TEE­ING OFF: BREN­DAN JAMES

Golf Australia - - CONTENTS - BY BREN­DAN JAMES | GOLF AUS­TRALIA ED­I­TOR

THE le­gendary Ben Ho­gan strug­gled with the put­ter in the twi­light of his ca­reer. The win­ner of nine ma­jor cham­pi­onships grew in­creas­ingly frus­trated that as the best ball­striker of his time he couldn’t seal the deal on the greens and add to his im­pres­sive haul of tro­phies. Ho­gan even sug­gested putting should be elim­i­nated from the game.

“Hit­ting a golf ball and putting have noth­ing in com­mon. They are two dif­fer­ent games,” he said. “You work all of your life to per­fect a re­peat­ing swing that will get to the greens, and then you have to do some­thing that is to­tally un­re­lated.

“There shouldn’t be any cups, just flag­sticks. And then the man who hit the most fair­ways and greens and got clos­est to the pins would be the tour­na­ment win­ner.”

Mil­lions of golfers have prob­a­bly had sim­i­lar thoughts over the years as they curse miss­ing too many three-foot­ers. Sit in any club­house around Aus­tralia on a Satur­day or Sun­day af­ter­noon and you will in­evitably over­hear the phrase “if only I could putt,” ut­tered by some­one.

Putting is the great lev­eller. You don’t have to be an elite ath­lete to em­u­late Tiger Woods in hol­ing a 30-foot putt. A 27-marker, who has scrubbed three shots along the ground to reach the front edge of the green on a par-4, and be lucky enough to hit the putt just right to make an un­likely, but wel­comed, par. The only dif­fer­ence be­tween your av­er­age golfer and Tiger Woods on the greens is in the reg­u­lar­ity with which they find the bot­tom of the cup in one or two at­tempts.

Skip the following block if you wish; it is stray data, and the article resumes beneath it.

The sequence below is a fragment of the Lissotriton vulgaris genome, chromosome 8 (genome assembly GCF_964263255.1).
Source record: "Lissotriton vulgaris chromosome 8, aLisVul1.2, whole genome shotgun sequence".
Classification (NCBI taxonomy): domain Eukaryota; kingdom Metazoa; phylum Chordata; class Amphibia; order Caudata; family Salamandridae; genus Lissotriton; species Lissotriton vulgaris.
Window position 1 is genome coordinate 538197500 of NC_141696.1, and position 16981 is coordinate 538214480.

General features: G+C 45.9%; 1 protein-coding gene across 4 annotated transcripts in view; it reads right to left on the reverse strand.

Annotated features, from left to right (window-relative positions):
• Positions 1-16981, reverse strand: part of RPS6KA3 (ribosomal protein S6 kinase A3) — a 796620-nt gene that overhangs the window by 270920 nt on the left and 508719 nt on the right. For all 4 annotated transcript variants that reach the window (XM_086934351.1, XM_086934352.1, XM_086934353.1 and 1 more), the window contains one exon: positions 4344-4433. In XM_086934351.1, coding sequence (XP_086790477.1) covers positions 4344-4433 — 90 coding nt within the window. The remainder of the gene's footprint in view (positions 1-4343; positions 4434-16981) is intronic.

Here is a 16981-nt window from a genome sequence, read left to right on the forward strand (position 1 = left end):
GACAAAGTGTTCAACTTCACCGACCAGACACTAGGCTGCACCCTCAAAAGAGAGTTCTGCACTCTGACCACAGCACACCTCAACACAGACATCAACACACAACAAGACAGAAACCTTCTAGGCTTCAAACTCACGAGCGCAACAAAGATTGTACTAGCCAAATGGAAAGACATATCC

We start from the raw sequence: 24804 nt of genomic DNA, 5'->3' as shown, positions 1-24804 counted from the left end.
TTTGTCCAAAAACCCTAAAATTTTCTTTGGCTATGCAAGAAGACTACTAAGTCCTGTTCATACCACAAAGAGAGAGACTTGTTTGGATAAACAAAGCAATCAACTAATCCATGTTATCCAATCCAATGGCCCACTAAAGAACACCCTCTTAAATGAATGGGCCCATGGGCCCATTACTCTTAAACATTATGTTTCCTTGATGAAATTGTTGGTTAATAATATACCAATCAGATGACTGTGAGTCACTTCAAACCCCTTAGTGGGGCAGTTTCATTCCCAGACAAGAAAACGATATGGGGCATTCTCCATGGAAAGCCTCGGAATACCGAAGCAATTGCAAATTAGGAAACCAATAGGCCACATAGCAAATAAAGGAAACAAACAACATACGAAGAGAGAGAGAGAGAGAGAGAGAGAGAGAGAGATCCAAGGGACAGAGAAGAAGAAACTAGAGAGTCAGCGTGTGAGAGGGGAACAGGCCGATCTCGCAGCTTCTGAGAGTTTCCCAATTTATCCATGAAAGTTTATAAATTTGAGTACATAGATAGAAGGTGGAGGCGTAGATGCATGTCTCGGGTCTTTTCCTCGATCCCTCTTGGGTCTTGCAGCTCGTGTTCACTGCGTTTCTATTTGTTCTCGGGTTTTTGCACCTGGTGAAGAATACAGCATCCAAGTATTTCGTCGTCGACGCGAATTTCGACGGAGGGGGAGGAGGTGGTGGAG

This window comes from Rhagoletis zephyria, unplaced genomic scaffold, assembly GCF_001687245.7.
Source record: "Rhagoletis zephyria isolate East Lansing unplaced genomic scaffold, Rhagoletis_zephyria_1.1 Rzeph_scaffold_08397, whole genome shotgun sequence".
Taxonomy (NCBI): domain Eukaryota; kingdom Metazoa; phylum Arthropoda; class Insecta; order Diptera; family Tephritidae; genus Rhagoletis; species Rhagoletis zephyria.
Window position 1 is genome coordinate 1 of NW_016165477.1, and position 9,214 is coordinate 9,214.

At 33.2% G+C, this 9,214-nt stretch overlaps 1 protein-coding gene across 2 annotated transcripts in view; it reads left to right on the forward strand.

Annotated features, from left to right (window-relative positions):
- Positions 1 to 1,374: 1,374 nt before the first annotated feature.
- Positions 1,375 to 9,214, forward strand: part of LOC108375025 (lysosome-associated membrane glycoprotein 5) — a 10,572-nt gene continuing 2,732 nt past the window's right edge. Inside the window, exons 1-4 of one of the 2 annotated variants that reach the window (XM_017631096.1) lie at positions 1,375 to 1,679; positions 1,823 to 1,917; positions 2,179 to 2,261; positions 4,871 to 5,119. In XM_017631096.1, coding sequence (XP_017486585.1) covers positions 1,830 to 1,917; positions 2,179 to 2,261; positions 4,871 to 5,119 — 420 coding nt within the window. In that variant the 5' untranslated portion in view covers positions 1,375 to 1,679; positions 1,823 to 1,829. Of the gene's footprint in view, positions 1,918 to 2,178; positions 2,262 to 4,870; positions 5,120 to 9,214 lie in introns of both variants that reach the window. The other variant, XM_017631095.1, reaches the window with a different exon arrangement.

It only takes one or two good putts to drop and you’re hooked. Be­fore you know it, you will be trawl­ing through golf shops try­ing dozens of the lat­est and great­est putters to find the one – the put­ter that will make knee trem­bling three-foot down­hillers as easy as shelling peas. You won’t have a sec­ond thought about hand­ing thick wads of cash for the one and you will leave the shop look­ing like the cat that swal­lowed the ca­nary. The night be­fore your next round will be sat­u­rated with dreams of mak­ing lots of putts as you wield your new best friend with great prow­ess.

The first hole you play with your new put­ter is all im­por­tant. A one-putt will see an un­break­able bond form be­tween you and your put­ter. A three-putt will have you fish­ing around in your wal­let for the golf shop re­ceipt. These are words that come from per­sonal ex­pe­ri­ence. I have ac­crued a size­able col­lec­tion of putters dur­ing the past 35 years in my search for golf’s Holy Grail – a put­ter that works.

But the Grail, I be­lieve, has been found – an Acush­net ‘Bulls­eye’ that has been around longer than this mag­a­zine, which I hap­pened upon by chance while com­pil­ing a story for our next edi­tion. A sim­pler look­ing put­ter you have never seen and the feel … oh my God the feel. The feel was so good, even Ho­gan would have en­joyed putting with it. • Ap­par­ently, I’m not the only one smit­ten by older equip­ment, check out An­drew Daddo’s col­umn on page 130.

BE­FORE YOU KNOW IT, YOU WILL BE TRAWL­ING THROUGH GOLF SHOPS TRY­ING DOZENS OF THE LAT­EST AND GREAT­EST PUTTERS TO FIND THE ONE …

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